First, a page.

Hyaline Molds, Mucorales (Zygomycetes), Dermatophytes, and Opportunistic and Systemic Mycoses

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Hyaline Molds, Mucorales (Zygomycetes), Dermatophytes, and Opportunistic and Systemic Mycoses

Hyaline Molds to be Considered

Current Name Previous Name
Mucorales Zygomycota
Rhizopus spp.  
Mucor spp.  
Lichtheimia spp.  
Absidia spp.  
Trichophyton spp.  
Microsporum spp.  
Epidermophyton sp.  
Opportunistic Mycoses  
Aspergillus spp.  
Fusarium spp.  
Geotrichum spp.  
Acremonium spp.  
Penicillium spp.  
Paecilomyces spp.  
Scopulariopsis spp.  
Systemic Mycoses  
Blastomyces dermatitidis  
Coccidioides immitis  
Histoplasma capsulatum  
Paracoccidioides brasiliensis  
Penicillium marneffei  
Sporothrix schenckii  

The Mucorales

General Characteristics

The mucorales (zygomycetes) characteristically produce large, ribbonlike hyphae that are irregular in diameter and contain occasional septa. Because the septa may not be apparent in some preparations, this group sometimes has been characterized as aseptate. The specific identification of these organisms is confirmed by observing the characteristic saclike fruiting structures (sporangia), which produce internally spherical, yellow or brown spores (sporangiospores) (Figure 60-1). Each sporangium is formed at the tip of a supporting structure (sporangiophore). During maturation, the sporangium becomes fractured and sporangiospores are released into the environment. Sporangiophores are usually connected to one another by occasionally septate hyphae called stolons, which attach at contact points where rootlike structures (rhizoids) may appear and anchor the organism to the agar surface. Identification of the mucorales (Mucor, Rhizopus, Lichtheimia, and Absidia spp.) is partly based on the presence or absence of rhizoids and the position of the rhizoids in relation to the sporangiophores.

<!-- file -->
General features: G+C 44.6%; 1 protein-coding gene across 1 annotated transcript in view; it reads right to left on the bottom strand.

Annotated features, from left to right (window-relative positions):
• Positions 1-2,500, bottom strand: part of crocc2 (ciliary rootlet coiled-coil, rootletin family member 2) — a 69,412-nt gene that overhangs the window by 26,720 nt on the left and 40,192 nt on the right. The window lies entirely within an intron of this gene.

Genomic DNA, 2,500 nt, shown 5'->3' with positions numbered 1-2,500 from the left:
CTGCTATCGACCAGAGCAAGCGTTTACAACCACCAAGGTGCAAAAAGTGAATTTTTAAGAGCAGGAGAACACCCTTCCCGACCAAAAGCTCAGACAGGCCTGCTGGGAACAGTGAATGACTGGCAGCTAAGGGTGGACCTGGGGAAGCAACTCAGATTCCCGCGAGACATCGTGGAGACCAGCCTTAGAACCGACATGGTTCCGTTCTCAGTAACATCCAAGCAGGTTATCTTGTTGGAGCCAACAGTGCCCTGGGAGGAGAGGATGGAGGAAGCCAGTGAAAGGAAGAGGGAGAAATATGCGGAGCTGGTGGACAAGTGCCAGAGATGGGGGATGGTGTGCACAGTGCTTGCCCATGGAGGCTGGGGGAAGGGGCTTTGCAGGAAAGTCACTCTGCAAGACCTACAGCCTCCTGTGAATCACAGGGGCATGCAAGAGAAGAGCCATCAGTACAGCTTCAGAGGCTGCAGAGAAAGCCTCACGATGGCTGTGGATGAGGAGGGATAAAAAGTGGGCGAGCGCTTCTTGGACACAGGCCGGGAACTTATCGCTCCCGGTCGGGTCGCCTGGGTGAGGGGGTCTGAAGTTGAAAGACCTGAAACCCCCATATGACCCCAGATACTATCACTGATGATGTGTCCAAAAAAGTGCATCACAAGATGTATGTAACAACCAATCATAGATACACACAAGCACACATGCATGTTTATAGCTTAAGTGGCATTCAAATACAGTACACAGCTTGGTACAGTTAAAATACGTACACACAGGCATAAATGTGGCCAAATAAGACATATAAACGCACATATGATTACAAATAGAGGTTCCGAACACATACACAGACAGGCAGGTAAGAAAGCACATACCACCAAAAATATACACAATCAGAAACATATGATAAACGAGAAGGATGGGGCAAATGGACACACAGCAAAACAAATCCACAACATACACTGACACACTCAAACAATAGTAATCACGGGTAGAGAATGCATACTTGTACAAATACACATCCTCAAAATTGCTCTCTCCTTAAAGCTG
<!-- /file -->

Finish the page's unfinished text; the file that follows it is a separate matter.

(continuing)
Spectrum of Disease

Immunocompromised patients are at greatest risk, particularly those who have uncontrolled diabetes mellitus and those who are undergoing prolonged corticosteroid, antibiotic, or cytotoxic therapy. The organisms that cause mucormycosis (an infection caused by mucorales) have a marked propensity for vascular invasion and rapidly produce thrombosis and necrosis of tissue. One of the most common presentations is the rhinocerebral form, in which the nasal mucosa, palate, sinuses, orbit, face, and brain are involved; each shows massive necrosis with vascular invasion and infarction. Perineural invasion also occurs in mucormycoses and is a potential means of retro-orbital spread (i.e., invasion into the brain). Other types of infection involve the lungs and gastrointestinal tract; some patients develop disseminated infection. The mucorales have also caused skin infections in patients with severe burns and infections of subcutaneous tissue in patients who have undergone surgery.

Laboratory Diagnosis

Specimen Collection and Transport

See General Considerations for the Laboratory Diagnosis of Fungal Infections in Chapter 59.

Direct Detection Methods


The colonial morphologic features of the mucorales allow immediate suspicion that an organism belongs to this group. Colonies characteristically produce a fluffy, white to gray or brown hyphal growth that resembles cotton candy and that diffusely covers the surface of the agar within 24 to 96 hours (Figure 60-3). The hyphae can grow very fast and may lift the lid of the agar plate (also known as a “lid lifter”). The hyphae appear to be coarse. The entire culture dish or tube rapidly fills with loose, grayish hyphae dotted with brown or black sporangia. The different genera and species of mucorales cannot be differentiated by colonial morphologic features, because most are identical.

Figure 60-3 Rhizopus colony.

Approach to Identification